Although things improved from the first six months of the year, there are still too many businesses in difficulty: this is what emerged in the third-quarter data analysed by the Confindustra Moda Research Centre for Assocalzaturifici: a double-digit downtrend in revenue (-26.6%) and only 14% of those polled confirm a revenue superior or equal to that of 2019’s third quarter results, while half of those interviewed confirmed a drop in revenue between -20% and -50%. The drop-off from the beginning of the year remained considerable on all fronts as confirmed by Siro Badon, President of Assocalzaturifici: “We have registered decreases in volume of around 20% in domestic sales (-17.8%) and foreign sales (-20.1%), with great losses in industrial production (-29.4%) and an average loss of one-third of their revenue (-33.1%) by member businesses. There are generalised downtrends, almost always double-digit, with the main end markets, while the favourable trade balance has decreased by -18.1%. The first few faint signs of a return to ‘normality’ in demand, both foreign and domestic (in September, exports and purchases by Italian families equalled the volumes of September 2019), are at risk of being immediately cancelled out by the second wave of the pandemic, with significant repercussions on the stability of the sector. There is great concern for the months to come”.

Going more into detail, during the first 9 months of 2020, the domestic market recorded losses in the purchases made by Italian families of -17.8% in quantity and -23% in value, with average prices down by -6.3%, even for the most in-demand items of slippers and shoes for the home – with their lower average price – during the months of quarantine (this segment was damaged the least at -7.4% when compared to classic men’s and women’s shoes, down -30%, and athletic and kids’ shoes, down -15-20%). Accordingly, the boom in online sales did not make up for the losses registered on the market, which were also caused by the drop-off in international tourist numbers, especially for the luxury segment.

Exports, which have always been a driving force for the sector, dropped-off by -20.1% in quantity (corresponding to 32 million fewer pairs compared to the same period in 2019) and by -17.2% in value during the first 9 months of 2020. ISTAT numbers highlight how after the 50% loss recorded during the two-month lockdown period of March-April (-52% in volume) and the unfavourable trend in May-June (-26.5%), although the much hoped for recovery did not occur, the negative trend abated in the three-month period from July to September (-6.5% in volume and -1.5% in value), thanks above all to the month of September, in which the number of pairs exported arrived at the same numbers of September 2019.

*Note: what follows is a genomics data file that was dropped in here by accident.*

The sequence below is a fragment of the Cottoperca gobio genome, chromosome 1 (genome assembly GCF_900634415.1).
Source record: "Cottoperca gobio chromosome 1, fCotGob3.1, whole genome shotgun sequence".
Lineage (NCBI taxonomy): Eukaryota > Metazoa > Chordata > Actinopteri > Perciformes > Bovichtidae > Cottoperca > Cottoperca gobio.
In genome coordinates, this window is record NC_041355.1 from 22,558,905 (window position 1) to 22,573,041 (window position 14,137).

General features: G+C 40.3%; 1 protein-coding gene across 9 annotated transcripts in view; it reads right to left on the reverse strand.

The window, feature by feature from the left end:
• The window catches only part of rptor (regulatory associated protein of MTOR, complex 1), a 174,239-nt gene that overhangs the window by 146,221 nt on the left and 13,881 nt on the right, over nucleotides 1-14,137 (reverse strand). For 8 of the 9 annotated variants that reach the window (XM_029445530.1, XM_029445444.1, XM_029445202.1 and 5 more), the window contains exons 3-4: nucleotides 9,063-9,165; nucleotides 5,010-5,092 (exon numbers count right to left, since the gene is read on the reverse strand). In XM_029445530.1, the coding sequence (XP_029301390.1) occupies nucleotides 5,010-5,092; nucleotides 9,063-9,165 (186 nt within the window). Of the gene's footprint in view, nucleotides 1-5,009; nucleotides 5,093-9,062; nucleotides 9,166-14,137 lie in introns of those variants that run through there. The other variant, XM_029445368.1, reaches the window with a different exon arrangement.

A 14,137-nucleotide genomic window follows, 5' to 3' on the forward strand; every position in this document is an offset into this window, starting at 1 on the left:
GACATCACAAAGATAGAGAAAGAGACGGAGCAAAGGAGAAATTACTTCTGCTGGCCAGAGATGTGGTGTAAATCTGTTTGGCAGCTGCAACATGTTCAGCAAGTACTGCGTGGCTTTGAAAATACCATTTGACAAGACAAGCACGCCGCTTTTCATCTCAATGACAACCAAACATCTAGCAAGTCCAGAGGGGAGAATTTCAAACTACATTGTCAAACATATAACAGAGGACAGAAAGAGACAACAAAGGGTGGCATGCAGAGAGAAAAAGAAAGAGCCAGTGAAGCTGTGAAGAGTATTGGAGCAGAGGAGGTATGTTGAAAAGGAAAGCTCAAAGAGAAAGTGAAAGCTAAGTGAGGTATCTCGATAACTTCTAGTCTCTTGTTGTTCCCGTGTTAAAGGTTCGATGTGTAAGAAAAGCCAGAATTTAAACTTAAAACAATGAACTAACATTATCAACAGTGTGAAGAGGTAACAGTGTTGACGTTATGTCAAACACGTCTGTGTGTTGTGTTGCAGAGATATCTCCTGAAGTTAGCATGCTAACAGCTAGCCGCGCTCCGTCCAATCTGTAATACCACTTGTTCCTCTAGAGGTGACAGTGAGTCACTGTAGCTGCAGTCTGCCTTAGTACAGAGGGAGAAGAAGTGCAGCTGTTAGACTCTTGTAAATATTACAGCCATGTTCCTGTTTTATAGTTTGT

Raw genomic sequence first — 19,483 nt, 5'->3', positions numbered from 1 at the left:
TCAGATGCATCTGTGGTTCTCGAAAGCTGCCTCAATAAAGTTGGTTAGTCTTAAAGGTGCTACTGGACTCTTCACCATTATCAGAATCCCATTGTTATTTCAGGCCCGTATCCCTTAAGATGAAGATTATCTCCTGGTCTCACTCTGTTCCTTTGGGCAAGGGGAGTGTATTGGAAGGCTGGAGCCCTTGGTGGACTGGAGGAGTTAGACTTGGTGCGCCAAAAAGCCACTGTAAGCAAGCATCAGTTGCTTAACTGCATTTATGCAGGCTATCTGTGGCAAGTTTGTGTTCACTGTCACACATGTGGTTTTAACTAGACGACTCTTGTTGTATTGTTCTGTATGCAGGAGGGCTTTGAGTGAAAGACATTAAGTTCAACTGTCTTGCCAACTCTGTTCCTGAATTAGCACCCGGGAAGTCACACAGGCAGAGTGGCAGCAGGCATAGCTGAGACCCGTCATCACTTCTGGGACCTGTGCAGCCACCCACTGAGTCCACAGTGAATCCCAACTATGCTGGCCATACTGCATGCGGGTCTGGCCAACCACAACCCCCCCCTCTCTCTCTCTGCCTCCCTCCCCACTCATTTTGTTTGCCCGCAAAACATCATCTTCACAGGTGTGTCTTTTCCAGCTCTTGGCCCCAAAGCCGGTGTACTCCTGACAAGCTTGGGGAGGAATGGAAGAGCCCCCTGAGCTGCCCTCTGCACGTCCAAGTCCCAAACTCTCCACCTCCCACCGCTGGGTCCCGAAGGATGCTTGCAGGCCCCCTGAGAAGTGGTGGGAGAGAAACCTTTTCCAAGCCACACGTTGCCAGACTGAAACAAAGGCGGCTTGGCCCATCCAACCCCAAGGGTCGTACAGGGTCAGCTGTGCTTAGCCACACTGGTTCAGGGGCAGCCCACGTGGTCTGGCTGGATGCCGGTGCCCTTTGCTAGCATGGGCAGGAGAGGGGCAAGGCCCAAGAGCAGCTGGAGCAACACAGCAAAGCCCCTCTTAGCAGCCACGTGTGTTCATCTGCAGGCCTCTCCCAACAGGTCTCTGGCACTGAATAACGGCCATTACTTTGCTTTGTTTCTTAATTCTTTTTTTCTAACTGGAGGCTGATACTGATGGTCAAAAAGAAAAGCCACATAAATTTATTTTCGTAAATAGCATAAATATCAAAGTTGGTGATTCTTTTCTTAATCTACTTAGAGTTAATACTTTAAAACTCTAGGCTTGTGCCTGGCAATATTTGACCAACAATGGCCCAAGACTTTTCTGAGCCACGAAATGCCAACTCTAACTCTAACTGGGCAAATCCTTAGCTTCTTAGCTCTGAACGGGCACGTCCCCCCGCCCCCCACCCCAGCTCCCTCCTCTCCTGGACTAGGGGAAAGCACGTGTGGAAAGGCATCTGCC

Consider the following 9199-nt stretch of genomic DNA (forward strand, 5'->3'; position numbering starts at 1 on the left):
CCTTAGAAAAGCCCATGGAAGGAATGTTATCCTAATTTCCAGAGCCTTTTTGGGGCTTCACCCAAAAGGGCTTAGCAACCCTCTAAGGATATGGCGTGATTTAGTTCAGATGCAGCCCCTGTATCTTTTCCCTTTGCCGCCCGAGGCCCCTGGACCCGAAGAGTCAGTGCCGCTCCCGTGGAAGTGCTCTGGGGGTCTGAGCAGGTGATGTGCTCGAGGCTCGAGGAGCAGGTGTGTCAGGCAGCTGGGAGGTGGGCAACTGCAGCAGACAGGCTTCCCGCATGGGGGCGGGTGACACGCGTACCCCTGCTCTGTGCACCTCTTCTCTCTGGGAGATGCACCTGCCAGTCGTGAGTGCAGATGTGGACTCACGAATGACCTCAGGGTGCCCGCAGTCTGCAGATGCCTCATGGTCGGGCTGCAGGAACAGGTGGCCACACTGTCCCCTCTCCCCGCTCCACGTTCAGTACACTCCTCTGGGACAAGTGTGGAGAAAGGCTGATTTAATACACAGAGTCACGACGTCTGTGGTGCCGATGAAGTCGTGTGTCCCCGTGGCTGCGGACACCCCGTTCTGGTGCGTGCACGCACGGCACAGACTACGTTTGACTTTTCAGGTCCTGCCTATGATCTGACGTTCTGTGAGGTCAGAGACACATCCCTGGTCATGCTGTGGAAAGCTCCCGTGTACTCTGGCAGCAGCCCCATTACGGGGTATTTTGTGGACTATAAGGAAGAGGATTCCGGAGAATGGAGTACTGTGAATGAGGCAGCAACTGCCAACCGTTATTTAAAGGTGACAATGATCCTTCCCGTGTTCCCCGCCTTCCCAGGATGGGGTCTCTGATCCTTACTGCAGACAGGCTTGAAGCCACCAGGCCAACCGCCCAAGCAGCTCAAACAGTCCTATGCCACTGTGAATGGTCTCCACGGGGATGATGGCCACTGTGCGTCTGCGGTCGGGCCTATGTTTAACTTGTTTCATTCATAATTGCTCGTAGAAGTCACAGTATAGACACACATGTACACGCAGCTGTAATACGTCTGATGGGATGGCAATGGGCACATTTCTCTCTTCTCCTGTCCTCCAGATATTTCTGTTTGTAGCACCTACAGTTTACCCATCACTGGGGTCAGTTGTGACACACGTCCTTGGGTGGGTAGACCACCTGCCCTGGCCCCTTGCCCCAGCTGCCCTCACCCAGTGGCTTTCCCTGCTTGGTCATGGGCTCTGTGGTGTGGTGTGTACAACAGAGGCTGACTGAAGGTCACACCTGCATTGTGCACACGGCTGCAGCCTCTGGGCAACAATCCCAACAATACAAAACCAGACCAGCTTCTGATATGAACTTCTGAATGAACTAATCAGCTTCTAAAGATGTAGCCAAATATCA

As far as the destinations are concerned, Europe is characterised by a downtrend of -16.5% in volume: France, a destination which also accounts for one-third of designer labels, is down by -20%; Germany by -14%, The Netherlands -12%, and Belgium -13.4%. Non-EU destinations decreased by -26% in quantity, with extremely negative results in North America due to the -35% in volume recorded by the USA; while the Far East with its -23.3% is characterised by significant downtrends in all the main markets except South Korea (+16% in value, but -6.8% in number of pairs), which arrives at seventh place in the classification of main destinations for Made in Italy. Likewise negative is the CIS area, with Russia losing -25% in volume and the Middle East at -20.5%. Switzerland, the distributive logistics hub of multinational luxury brands, instead holds steady, thanks to the recovery recorded in the third quarter, while the UK drops-off by -29% in quantity.

These dynamics really strain the stability of the sector, which in 2020 saw the number of active businesses drop by -101 fewer companies during the first 9 months of 2020, with a loss of -2,600 job positions. There has also been a huge demand for unemployment compensation equal to 10.6 million hours, which is a +1267% increase over October 2019.

At the same time, the future of the sector continues to be threatened by the second wave of the pandemic.

Siro Badon